New Jersey voters approved a constitutional amendment in November of 2005 that, for the first time, provides for a lieutenant governor, who will be elected with the governor starting in 2009. Prior to that development, the NJ Constitution had stipulated for the president of the senate would become the governor in the event of a vacancy, which has happened twice in recent years.
Assuming you're serious, we tried that already and it led to bitter factionalism within the Executive Branch. Election of 1796 demonstrates that. You could probably fix the quirk that led to Election of 1800 issues, but why would you want to? If you're going to have a Vice-Presidency, it might as well advance the agenda of the Executive and add a further impediment to enacting policy.
Also, Nixon became President. Was Prof. Levinson just referring to events soon after the Constitutional founding?
I was referring only to VP picks. George HW Bush was a fine pick in terms of his experience, resume, and, as it turned out, his basic judgment. I didn't mention Gore because he, too, was a completely plausible pick (as I conceded that Cheney was).
I should have mentioned Van Buren. I was thinking of our "early" presidents, but Jackson is close enough. I note, though, that his first VP was Calhoun, which cuts both ways. He was, in some ways, qualified, though one can easily think that it would have been absolutely disastrous had he become president.
As I've written earlier, I think it is important that any succession plan not bring about a change in party control. That was, presumably, one factor behind New Jersey's rejection of succession in the president of the Senate, who could easily be of the opposite party. But there are easier ways of handling this than electing a "do-nothing" lieutenant governor who may be selected only for very short-term political calculations and not at all (or at least very much) with regard to his/her qualifications to be governor.
we tried that already and it led to bitter factionalism within the Executive Branch. Election of 1796 demonstrates that.
I'm not aware of any problems within the Executive Branch caused by Jefferson's role as VP. His conduct as Secretary of State and Hamilton's as Treasury Secretary disrupted the Executive Branch far more. The VP has so little formal power that it would be hard for any VP to actually disrupt much.
There have been VP's who tried: Burr, Clinton (George), and Calhoun all did. They plotted against the Administration (in general without effect) and cast an occasional tie-breaking vote in the Senate. If that's the worst we have to fear from a VP of the opposite party, then I personally think it's worth the cost of avoiding some of those Prof. Levinson mentioned.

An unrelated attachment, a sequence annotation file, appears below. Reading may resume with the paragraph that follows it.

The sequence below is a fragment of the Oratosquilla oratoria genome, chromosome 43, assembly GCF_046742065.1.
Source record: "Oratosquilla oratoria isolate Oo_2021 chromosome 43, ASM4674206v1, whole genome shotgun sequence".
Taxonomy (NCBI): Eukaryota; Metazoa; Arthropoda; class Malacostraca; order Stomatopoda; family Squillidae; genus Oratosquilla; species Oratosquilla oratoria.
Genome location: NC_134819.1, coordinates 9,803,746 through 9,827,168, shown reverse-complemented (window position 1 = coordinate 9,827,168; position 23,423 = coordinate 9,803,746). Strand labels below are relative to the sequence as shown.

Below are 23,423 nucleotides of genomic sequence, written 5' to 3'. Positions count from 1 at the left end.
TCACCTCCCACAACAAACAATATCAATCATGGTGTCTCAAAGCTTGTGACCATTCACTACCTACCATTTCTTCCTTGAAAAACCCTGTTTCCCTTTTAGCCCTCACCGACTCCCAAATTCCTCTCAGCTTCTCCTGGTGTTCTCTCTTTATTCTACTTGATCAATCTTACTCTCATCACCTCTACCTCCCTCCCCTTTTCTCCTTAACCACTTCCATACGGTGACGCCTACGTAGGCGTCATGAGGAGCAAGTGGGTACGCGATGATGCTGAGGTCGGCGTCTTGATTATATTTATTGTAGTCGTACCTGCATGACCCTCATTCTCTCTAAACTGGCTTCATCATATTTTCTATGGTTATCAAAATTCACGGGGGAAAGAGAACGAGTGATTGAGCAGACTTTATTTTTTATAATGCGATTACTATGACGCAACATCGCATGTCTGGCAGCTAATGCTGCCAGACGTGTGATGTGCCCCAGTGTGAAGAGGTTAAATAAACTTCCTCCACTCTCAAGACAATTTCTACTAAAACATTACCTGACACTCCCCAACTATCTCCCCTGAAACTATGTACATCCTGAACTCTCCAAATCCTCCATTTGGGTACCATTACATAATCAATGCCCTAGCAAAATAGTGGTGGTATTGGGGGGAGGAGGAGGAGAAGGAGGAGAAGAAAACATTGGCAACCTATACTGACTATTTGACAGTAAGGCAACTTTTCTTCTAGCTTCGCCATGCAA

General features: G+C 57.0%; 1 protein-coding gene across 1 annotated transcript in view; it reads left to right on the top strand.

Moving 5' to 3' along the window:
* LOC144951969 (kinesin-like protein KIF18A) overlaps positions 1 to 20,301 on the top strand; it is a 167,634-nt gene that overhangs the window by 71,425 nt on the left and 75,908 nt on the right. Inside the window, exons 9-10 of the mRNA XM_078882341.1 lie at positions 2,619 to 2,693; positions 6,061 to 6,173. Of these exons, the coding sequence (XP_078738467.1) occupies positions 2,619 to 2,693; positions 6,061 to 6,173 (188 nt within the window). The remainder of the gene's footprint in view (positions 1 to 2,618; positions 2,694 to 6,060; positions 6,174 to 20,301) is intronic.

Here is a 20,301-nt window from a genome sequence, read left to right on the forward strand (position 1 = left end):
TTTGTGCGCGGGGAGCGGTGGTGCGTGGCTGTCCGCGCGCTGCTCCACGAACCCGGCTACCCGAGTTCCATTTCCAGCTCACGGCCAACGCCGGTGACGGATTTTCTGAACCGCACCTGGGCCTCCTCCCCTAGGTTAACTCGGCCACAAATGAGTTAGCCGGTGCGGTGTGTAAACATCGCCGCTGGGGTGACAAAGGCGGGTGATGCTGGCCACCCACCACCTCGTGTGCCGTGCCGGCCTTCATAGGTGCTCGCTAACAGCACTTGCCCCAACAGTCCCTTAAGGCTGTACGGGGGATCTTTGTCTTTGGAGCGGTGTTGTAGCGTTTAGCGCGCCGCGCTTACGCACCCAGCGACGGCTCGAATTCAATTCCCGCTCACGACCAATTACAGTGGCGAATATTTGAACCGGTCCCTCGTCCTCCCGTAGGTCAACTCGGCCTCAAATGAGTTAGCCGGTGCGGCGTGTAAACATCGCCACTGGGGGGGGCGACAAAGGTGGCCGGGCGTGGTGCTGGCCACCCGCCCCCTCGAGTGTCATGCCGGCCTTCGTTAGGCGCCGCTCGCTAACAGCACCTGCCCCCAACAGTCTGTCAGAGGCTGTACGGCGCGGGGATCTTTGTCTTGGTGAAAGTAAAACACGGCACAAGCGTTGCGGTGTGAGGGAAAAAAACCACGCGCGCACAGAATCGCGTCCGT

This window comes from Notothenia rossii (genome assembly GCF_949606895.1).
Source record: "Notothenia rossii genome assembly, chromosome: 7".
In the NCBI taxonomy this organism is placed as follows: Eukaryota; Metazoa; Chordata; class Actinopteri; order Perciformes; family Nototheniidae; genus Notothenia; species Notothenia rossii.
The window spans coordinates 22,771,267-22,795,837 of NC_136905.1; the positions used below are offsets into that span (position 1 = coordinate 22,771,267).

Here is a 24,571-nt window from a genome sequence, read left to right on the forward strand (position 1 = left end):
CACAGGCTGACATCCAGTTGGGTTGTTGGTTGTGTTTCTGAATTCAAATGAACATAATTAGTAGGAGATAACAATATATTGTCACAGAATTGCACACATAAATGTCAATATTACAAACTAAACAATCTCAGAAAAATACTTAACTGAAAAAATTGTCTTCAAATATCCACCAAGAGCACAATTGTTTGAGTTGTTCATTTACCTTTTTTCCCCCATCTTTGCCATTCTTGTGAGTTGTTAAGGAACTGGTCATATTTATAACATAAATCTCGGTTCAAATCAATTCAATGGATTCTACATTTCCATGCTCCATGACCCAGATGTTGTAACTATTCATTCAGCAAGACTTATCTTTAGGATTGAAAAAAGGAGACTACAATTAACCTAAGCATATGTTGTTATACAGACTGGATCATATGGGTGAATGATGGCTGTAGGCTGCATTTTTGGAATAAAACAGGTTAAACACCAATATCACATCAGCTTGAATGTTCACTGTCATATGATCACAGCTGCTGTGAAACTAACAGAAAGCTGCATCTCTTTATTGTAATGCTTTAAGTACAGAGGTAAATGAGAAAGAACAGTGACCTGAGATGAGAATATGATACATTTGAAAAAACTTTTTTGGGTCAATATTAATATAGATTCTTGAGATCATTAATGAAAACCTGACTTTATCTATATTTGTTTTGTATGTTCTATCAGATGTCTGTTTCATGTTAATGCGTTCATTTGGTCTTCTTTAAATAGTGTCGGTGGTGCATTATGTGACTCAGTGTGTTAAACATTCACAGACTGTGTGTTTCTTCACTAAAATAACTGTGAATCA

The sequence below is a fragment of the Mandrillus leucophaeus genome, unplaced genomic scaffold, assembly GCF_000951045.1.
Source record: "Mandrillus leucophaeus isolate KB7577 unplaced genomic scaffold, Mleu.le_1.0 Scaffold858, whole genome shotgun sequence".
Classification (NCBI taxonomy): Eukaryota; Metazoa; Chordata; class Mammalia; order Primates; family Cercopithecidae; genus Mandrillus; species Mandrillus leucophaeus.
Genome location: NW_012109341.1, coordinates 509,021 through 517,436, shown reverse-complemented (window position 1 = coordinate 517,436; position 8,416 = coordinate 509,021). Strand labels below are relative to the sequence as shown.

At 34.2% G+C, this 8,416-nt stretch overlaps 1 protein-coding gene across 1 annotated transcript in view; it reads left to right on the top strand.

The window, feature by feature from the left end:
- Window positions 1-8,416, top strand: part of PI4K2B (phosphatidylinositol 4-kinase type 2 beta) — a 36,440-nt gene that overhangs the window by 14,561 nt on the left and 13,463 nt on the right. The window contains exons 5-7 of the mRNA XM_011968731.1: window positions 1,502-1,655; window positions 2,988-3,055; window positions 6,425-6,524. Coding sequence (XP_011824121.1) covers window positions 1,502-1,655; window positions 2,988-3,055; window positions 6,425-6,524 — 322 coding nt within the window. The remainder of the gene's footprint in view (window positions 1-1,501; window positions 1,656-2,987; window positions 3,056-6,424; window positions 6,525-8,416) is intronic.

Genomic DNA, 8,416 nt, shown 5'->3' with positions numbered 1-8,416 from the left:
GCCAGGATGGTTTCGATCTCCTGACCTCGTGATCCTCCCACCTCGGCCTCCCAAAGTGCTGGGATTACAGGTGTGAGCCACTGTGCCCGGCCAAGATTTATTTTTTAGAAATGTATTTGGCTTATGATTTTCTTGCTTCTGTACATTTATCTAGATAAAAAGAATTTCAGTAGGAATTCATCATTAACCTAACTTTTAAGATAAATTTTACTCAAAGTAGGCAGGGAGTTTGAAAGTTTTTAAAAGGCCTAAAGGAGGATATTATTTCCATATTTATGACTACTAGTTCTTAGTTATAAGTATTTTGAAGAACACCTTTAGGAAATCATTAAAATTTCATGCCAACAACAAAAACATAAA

I think it is important that any succession plan not bring about a change in party control.
I'm not sure I agree, but I do think that there need to be safeguards in case the VP is of a different party. We do want to avoid purely partisan removals of the President. One possibility might be to allow the VP to succeed in order to fill out the current term, but then make him/her ineligible for any future office, state or federal.
Well the VP also casts tie-breakers in the Senate. Constitutionally the VP does little else (except waiting for the President to pass on). But intitutionally, starting with Carter, the VP has become an influential advisor for the President, something like a chief-chief-of-staff.
I'm not aware of any particular qualifications that Barkley had to be President. By all accounts, he was an amiable man who told good stories. He was also 71 at the time of his election to the vice presidency. I don't want to be too ageist, but I think that counts as an additional mark against Truman's choosing him. It only underscored the basic contempt with which most most presidents treated the office. Truman was not a genuinely reflective choice on FDR's part; we're extremely lucky that he was as good as he was. No sane political system relies on blind luck in such circumstances.
Well, Barkley had served in the House (1913-27) and the Senate (1927-49; Majority Leader, 1937-47, Minority Leader, 1947-49.) This may not have qualified him to be president, but suggests he was something more than just congressional chopped liver.